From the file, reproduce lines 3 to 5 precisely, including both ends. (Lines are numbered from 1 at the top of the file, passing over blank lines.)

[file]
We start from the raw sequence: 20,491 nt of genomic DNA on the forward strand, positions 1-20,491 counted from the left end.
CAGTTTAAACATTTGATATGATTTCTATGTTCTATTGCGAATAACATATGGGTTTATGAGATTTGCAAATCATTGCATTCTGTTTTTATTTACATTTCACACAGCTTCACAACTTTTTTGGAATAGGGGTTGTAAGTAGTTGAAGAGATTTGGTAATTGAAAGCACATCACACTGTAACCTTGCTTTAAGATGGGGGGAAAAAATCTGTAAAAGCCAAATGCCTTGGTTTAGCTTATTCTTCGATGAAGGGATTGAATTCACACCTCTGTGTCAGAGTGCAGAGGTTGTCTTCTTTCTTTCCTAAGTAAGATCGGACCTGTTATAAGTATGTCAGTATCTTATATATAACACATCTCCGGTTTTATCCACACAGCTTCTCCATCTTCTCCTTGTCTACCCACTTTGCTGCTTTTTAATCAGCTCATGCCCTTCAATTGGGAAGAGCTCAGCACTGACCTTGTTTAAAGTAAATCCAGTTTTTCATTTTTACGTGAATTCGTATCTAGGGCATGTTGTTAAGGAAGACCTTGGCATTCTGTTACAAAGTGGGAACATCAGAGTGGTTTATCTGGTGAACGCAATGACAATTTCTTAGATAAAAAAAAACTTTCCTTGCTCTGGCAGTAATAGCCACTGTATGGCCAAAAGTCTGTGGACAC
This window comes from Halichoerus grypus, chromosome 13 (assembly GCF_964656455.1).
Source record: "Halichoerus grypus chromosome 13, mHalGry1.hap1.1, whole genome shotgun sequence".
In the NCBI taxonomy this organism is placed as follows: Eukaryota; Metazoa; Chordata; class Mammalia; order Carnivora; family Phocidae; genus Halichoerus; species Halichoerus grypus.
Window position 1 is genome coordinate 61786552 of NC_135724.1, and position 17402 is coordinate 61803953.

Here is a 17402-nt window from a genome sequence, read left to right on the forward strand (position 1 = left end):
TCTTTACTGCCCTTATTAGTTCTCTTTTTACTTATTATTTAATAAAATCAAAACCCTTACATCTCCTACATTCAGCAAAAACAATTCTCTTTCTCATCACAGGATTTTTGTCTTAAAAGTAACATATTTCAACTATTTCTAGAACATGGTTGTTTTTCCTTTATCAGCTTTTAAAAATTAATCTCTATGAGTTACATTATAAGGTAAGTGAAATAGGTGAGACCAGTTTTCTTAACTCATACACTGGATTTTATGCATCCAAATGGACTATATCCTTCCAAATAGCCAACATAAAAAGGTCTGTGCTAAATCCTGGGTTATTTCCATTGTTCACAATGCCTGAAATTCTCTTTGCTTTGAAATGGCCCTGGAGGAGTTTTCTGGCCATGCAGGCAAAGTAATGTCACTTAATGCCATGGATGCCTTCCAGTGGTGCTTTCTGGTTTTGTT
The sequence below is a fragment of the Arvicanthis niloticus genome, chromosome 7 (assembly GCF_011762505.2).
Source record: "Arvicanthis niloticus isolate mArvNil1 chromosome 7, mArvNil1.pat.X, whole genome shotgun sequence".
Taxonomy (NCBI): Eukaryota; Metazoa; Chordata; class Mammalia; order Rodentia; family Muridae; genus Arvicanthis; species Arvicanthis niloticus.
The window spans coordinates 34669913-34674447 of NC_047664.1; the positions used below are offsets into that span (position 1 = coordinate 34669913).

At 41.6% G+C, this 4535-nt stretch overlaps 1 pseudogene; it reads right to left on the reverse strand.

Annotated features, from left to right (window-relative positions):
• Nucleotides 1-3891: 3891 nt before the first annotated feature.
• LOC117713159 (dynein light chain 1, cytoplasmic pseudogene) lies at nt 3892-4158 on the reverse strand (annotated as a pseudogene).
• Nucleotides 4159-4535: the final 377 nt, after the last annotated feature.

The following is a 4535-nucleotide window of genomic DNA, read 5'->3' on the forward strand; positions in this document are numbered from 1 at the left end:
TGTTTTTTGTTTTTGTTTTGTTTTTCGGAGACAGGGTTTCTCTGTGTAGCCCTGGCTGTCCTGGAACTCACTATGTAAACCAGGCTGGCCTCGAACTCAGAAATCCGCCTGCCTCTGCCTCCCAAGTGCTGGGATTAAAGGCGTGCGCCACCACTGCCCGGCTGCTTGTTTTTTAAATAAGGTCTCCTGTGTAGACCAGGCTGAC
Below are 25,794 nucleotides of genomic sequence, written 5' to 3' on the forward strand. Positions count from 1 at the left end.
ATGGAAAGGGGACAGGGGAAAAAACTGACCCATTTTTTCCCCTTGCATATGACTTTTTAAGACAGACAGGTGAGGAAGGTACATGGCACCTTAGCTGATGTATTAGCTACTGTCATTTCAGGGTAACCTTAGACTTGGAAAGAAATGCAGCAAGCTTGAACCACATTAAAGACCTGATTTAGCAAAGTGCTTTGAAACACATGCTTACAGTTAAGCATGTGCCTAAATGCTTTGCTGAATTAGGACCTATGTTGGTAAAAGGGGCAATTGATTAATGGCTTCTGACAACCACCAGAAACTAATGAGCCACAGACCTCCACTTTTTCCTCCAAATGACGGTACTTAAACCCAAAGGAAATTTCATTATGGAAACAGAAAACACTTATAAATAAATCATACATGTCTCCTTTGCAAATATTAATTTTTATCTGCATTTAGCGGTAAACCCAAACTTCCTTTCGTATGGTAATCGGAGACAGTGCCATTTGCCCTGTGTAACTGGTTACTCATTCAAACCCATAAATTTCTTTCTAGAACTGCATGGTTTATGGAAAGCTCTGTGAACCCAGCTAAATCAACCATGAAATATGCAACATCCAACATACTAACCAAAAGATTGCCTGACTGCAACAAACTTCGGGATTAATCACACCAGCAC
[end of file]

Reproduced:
This window comes from Halichoerus grypus, chromosome 13 (assembly GCF_964656455.1).
Source record: "Halichoerus grypus chromosome 13, mHalGry1.hap1.1, whole genome shotgun sequence".
In the NCBI taxonomy this organism is placed as follows: Eukaryota; Metazoa; Chordata; class Mammalia; order Carnivora; family Phocidae; genus Halichoerus; species Halichoerus grypus.